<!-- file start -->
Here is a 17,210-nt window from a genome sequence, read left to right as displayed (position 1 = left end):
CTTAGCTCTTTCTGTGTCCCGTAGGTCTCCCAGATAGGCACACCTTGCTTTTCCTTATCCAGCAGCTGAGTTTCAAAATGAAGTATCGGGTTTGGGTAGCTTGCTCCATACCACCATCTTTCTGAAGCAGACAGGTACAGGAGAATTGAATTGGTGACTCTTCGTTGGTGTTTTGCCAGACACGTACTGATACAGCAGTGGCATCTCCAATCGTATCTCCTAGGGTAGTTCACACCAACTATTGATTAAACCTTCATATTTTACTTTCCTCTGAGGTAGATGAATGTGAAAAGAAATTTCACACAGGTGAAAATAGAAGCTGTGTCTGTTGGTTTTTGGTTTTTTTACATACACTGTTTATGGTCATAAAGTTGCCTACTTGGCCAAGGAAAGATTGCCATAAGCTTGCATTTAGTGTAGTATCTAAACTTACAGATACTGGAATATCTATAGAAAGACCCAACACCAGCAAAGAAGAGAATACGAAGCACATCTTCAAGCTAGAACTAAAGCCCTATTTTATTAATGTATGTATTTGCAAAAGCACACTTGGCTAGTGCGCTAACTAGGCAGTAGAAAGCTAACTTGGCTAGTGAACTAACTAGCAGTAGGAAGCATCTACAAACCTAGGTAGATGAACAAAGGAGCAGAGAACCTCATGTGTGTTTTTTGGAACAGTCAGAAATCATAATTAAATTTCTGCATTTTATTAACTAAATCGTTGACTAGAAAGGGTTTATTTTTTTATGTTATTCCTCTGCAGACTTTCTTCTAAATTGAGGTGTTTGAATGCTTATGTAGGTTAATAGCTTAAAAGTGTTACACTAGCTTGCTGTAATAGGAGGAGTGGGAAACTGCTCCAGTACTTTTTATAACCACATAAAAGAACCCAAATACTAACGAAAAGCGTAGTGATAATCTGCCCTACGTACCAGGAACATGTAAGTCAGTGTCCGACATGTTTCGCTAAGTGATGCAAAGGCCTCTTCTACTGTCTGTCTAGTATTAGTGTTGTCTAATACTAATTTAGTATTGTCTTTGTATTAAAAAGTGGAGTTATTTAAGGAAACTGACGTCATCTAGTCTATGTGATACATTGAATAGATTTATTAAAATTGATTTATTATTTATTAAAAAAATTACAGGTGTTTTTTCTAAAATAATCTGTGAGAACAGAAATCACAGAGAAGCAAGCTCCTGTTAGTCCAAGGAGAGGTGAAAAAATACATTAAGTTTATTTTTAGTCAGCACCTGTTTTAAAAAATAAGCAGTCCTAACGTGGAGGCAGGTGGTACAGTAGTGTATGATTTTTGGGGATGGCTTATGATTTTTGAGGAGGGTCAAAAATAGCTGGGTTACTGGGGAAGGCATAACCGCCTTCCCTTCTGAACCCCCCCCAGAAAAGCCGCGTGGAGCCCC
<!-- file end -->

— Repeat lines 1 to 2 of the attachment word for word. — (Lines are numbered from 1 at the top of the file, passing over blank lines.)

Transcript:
Here is a 17,210-nt window from a genome sequence, read left to right as displayed (position 1 = left end):
CTTAGCTCTTTCTGTGTCCCGTAGGTCTCCCAGATAGGCACACCTTGCTTTTCCTTATCCAGCAGCTGAGTTTCAAAATGAAGTATCGGGTTTGGGTAGCTTGCTCCATACCACCATCTTTCTGAAGCAGACAGGTACAGGAGAATTGAATTGGTGACTCTTCGTTGGTGTTTTGCCAGACACGTACTGATACAGCAGTGGCATCTCCAATCGTATCTCCTAGGGTAGTTCACACCAACTATTGATTAAACCTTCATATTTTACTTTCCTCTGAGGTAGATGAATGTGAAAAGAAATTTCACACAGGTGAAAATAGAAGCTGTGTCTGTTGGTTTTTGGTTTTTTTACATACACTGTTTATGGTCATAAAGTTGCCTACTTGGCCAAGGAAAGATTGCCATAAGCTTGCATTTAGTGTAGTATCTAAACTTACAGATACTGGAATATCTATAGAAAGACCCAACACCAGCAAAGAAGAGAATACGAAGCACATCTTCAAGCTAGAACTAAAGCCCTATTTTATTAATGTATGTATTTGCAAAAGCACACTTGGCTAGTGCGCTAACTAGGCAGTAGAAAGCTAACTTGGCTAGTGAACTAACTAGCAGTAGGAAGCATCTACAAACCTAGGTAGATGAACAAAGGAGCAGAGAACCTCATGTGTGTTTTTTGGAACAGTCAGAAATCATAATTAAATTTCTGCATTTTATTAACTAAATCGTTGACTAGAAAGGGTTTATTTTTTTATGTTATTCCTCTGCAGACTTTCTTCTAAATTGAGGTGTTTGAATGCTTATGTAGGTTAATAGCTTAAAAGTGTTACACTAGCTTGCTGTAATAGGAGGAGTGGGAAACTGCTCCAGTACTTTTTATAACCACATAAAAGAACCCAAATACTAACGAAAAGCGTAGTGATAATCTGCCCTACGTACCAGGAACATGTAAGTCAGTGTCCGACATGTTTCGCTAAGTGATGCAAAGGCCTCTTCTACTGTCTGTCTAGTATTAGTGTTGTCTAATACTAATTTAGTATTGTCTTTGTATTAAAAAGTGGAGTTATTTAAGGAAACTGACGTCATCTAGTCTATGTGATACATTGAATAGATTTATTAAAATTGATTTATTATTTATTAAAAAAATTACAGGTGTTTTTTCTAAAATAATCTGTGAGAACAGAAATCACAGAGAAGCAAGCTCCTGTTAGTCCAAGGAGAGGTGAAAAAATACATTAAGTTTATTTTTAGTCAGCACCTGTTTTAAAAAATAAGCAGTCCTAACGTGGAGGCAGGTGGTACAGTAGTGTATGATTTTTGGGGATGGCTTATGATTTTTGAGGAGGGTCAAAAATAGCTGGGTTACTGGGGAAGGCATAACCGCCTTCCCTTCTGAACCCCCCCCAGAAAAGCCGCGTGGAGCCCC